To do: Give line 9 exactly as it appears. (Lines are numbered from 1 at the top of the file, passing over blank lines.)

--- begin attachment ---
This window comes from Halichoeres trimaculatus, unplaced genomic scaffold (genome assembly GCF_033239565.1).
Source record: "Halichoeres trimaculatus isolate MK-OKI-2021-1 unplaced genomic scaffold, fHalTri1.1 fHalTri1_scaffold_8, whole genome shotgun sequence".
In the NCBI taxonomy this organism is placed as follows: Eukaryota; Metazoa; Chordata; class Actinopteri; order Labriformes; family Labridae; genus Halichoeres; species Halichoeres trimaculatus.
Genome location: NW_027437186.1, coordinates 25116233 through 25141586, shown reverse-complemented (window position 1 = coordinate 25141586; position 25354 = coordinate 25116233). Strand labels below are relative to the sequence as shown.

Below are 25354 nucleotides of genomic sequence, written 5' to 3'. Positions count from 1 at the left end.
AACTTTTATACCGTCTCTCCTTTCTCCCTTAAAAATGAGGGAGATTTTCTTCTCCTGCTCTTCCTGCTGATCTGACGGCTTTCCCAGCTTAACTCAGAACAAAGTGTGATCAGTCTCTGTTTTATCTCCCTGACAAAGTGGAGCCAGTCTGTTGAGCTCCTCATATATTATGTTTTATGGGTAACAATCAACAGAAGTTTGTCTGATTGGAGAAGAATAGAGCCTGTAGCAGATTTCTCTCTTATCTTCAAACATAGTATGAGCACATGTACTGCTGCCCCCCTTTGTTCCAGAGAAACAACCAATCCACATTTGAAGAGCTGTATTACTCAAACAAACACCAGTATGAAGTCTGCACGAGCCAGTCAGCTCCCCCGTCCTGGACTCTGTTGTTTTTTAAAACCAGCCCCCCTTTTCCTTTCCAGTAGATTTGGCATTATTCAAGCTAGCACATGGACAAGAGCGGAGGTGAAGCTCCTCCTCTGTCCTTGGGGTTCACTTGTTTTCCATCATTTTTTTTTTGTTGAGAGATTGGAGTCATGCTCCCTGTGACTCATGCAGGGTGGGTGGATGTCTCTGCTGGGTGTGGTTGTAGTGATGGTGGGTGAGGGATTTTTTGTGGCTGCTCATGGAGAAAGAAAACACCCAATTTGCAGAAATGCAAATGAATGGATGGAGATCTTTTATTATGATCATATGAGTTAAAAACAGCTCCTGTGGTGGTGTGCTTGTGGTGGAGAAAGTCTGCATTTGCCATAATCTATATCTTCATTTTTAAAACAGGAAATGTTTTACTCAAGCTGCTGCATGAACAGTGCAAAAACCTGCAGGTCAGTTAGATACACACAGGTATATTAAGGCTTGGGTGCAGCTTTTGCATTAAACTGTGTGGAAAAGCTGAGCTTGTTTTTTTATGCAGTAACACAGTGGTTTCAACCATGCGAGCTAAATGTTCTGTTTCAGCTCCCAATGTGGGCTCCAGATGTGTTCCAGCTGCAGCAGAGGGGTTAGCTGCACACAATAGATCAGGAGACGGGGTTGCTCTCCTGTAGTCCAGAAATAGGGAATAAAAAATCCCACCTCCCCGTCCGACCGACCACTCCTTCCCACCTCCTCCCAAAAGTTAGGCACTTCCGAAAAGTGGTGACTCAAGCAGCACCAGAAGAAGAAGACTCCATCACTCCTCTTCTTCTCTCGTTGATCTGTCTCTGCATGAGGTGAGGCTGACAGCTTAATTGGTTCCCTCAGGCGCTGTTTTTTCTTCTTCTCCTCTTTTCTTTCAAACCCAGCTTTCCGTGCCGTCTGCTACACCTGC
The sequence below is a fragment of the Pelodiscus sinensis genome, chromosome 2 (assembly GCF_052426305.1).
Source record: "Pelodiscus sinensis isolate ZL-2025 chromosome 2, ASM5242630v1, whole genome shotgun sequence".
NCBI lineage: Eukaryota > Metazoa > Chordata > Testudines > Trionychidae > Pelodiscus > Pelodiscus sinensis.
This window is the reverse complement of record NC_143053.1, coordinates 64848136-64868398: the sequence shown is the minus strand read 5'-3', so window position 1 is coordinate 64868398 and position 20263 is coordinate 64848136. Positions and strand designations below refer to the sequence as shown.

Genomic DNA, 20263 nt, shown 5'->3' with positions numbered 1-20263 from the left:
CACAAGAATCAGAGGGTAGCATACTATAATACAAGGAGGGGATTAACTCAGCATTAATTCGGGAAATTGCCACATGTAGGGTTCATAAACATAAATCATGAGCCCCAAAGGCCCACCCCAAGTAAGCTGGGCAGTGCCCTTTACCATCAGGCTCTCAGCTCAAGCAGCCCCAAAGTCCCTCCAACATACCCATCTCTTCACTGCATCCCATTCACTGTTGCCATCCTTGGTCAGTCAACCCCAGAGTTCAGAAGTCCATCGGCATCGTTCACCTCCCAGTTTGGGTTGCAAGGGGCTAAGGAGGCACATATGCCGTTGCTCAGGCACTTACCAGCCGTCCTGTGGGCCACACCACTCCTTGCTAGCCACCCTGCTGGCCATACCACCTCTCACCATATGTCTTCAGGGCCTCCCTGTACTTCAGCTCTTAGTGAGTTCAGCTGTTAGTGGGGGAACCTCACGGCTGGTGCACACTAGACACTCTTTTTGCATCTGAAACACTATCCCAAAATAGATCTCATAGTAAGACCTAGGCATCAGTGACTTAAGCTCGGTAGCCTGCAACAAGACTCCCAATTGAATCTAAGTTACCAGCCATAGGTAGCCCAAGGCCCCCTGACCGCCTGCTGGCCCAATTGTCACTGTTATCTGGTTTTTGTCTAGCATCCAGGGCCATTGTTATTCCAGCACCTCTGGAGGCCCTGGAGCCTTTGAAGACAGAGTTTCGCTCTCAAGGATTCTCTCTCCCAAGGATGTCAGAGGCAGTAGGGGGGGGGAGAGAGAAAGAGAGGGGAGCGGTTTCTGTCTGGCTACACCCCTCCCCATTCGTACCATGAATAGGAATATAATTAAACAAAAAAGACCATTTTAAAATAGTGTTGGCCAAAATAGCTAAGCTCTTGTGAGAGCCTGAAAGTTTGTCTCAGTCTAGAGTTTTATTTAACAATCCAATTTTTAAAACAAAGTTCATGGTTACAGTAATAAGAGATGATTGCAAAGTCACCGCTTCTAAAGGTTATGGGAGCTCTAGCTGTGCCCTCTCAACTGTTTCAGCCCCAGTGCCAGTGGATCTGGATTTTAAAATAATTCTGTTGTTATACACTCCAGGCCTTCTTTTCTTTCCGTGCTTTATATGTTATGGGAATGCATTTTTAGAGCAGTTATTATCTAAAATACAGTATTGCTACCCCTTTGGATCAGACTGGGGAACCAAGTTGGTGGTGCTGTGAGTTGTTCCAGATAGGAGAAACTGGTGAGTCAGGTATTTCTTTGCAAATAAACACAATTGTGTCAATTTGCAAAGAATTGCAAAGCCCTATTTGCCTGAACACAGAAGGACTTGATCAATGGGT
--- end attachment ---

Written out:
NCBI lineage: Eukaryota > Metazoa > Chordata > Testudines > Trionychidae > Pelodiscus > Pelodiscus sinensis.